The Outbound File History report shows you how much data is shared with individual destination partners on a daily basis. 

When to use this

When you want to send AAM device IDs and their segment qualifications to 3rd party media partners for advertising activation (E.g. retargeting, frequency capping etc.).

3. Customer Data Feeds

Customer Data Feeds allow us to get raw Audience Manager data such as timestamp of events, page request parameters, segment/trait realizations, device, IP address to name a few on an hourly basis. I'm not going to cover this in detail as the official Adobe documentation is really good to dive deeper into it but I'll cover the core concept.

CDF is delivered to an Amazon S3 bucket (unique to each customer) on an hourly basis and needs to be requested via customer service as there's no self-service option to get these. The content of the file is constant and follows a similar pattern as shown in the example below.

Each CDF file (compressed) is accompanied by a .info file which provides a status of the numbers files, size etc. in JSON format. The other thing to note is that the timestamp included in the CDF file name may be different than the timestamp of the hit level data in the file in case there's some latency.

When to use this

When you want to store raw AAM hit level data (limited in the AAM UI) in your DataWarehouse and do data modeling or analysis on this data.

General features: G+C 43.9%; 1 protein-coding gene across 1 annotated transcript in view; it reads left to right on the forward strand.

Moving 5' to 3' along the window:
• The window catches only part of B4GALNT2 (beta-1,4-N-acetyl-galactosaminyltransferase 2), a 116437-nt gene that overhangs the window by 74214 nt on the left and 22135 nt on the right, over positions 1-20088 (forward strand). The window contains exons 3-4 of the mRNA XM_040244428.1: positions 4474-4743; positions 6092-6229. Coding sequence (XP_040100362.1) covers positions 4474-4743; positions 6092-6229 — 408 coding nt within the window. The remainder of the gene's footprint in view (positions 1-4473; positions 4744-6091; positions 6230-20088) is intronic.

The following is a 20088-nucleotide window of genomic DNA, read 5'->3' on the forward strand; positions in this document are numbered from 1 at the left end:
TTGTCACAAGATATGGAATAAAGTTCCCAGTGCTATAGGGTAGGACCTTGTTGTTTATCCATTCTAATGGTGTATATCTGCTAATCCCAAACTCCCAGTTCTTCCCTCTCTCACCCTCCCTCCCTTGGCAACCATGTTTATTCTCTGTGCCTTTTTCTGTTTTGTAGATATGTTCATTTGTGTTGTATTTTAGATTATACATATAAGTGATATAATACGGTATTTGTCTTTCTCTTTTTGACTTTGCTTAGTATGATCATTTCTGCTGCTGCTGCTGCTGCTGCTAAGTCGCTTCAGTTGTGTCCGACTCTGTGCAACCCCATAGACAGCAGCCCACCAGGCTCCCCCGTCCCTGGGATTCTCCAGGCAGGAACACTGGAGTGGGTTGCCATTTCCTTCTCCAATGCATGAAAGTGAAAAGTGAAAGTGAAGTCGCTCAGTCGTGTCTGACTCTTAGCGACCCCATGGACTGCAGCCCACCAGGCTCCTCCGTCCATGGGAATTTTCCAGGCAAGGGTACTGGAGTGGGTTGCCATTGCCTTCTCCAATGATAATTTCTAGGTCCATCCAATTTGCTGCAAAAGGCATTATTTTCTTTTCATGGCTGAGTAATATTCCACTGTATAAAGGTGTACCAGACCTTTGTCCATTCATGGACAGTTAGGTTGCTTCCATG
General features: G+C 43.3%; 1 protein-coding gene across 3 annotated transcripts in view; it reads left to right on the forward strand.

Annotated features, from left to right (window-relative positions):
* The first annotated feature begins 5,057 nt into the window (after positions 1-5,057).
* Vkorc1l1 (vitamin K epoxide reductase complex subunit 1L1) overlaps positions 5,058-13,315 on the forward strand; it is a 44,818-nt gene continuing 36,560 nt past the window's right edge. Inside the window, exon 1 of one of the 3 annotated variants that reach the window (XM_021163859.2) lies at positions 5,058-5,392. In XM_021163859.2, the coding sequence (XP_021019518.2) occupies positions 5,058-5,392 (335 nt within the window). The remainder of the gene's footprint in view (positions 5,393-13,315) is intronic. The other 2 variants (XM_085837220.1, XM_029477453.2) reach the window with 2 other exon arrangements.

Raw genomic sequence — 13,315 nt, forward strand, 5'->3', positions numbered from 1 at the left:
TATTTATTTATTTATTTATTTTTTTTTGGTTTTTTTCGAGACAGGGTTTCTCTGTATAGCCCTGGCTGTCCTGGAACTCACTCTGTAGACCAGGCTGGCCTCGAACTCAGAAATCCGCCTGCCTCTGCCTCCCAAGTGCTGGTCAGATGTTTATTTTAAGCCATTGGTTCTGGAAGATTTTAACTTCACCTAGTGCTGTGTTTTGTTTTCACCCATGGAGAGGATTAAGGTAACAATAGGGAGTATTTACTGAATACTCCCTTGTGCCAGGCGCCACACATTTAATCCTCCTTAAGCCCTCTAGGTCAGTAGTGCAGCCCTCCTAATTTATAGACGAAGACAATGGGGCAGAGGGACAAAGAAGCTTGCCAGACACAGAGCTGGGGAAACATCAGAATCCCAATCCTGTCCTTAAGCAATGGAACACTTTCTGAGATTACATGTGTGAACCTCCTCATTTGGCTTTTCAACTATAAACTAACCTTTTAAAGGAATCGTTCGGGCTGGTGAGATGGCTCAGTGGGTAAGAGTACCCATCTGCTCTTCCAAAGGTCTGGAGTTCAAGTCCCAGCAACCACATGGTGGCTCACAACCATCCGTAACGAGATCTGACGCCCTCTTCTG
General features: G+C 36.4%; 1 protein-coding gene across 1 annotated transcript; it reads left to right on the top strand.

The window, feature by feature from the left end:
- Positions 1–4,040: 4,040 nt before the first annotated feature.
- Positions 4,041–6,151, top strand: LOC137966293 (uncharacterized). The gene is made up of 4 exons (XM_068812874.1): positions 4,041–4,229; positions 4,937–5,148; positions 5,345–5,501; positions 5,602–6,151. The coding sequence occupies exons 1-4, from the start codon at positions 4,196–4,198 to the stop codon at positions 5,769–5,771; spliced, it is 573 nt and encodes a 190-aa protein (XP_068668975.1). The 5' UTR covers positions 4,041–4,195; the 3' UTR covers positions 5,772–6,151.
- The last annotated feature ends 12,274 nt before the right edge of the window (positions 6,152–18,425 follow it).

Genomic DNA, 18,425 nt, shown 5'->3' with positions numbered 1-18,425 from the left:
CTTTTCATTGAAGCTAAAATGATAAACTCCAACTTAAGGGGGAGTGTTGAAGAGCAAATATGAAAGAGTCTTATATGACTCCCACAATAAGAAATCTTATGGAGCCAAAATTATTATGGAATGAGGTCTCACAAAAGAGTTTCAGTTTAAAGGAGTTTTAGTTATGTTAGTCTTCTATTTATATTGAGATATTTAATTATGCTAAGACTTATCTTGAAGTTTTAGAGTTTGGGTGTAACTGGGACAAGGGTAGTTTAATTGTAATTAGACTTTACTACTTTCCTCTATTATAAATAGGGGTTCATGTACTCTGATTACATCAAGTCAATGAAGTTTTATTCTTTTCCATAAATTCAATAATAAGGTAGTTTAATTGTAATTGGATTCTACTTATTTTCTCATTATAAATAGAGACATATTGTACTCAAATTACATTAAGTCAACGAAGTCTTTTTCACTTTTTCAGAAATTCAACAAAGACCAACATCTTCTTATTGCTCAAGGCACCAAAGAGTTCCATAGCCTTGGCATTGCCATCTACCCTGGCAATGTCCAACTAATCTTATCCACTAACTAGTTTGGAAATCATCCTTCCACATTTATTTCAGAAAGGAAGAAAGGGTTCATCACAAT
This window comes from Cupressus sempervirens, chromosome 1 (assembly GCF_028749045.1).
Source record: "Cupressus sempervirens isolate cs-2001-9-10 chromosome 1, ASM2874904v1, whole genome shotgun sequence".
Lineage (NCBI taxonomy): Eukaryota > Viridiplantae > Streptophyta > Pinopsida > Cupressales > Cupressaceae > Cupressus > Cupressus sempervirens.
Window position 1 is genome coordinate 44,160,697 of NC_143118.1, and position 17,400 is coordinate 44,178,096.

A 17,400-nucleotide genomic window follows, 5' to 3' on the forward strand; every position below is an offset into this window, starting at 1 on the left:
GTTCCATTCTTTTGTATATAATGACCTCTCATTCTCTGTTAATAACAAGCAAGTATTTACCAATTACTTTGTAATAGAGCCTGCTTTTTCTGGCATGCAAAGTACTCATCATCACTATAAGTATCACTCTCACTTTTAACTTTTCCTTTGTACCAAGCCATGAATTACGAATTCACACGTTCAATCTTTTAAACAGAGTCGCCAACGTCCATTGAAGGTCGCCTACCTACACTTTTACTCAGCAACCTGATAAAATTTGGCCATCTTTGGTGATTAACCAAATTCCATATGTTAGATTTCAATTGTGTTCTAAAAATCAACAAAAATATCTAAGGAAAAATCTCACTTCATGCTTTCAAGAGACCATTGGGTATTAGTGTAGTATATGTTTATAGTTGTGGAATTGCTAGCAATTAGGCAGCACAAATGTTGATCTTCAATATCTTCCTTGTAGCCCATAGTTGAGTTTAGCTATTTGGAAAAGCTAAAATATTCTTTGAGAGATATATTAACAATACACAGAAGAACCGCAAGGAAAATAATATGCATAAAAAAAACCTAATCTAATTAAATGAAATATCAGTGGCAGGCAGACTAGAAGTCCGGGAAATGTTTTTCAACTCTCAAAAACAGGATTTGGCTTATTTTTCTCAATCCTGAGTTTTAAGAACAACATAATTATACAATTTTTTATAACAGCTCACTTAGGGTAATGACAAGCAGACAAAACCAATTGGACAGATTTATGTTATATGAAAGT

4. Custom Data Exports

This method is used to export IDs captured in Audience Manager and can range from UUID, MID, segment IDs among others and are set up by Audience Manager consultants or AAM support. This is typically set up when you need to send raw AAM Ids to a destination with which AAM doesn't have an integration such as some Email Service Providers for activation. Below is an example of an export and the various fields associated with it. Here's a link explaining what each of the file format options mean. There are numerous way to construct an export and it'll take a whole article to go through each so I'll save that for another day.

When to use this

If you want to test your CRM import (by exporting a custom file) or sending AAM IDs and their segment qualifications to a 3rd party partner which may not have a server to server integration with Audience Manager. 

5. Experience Cloud Audiences

We can also share Audience Manager segments and audiences to tools such as Adobe Analytics, Target and Adobe Campaign. Please note that all three integrations require the Experience Cloud ID service to be implemented.

Adobe Analytics

Audience Analytics allows you to share demographic data or offline data captured in AAM with Adobe Analytics.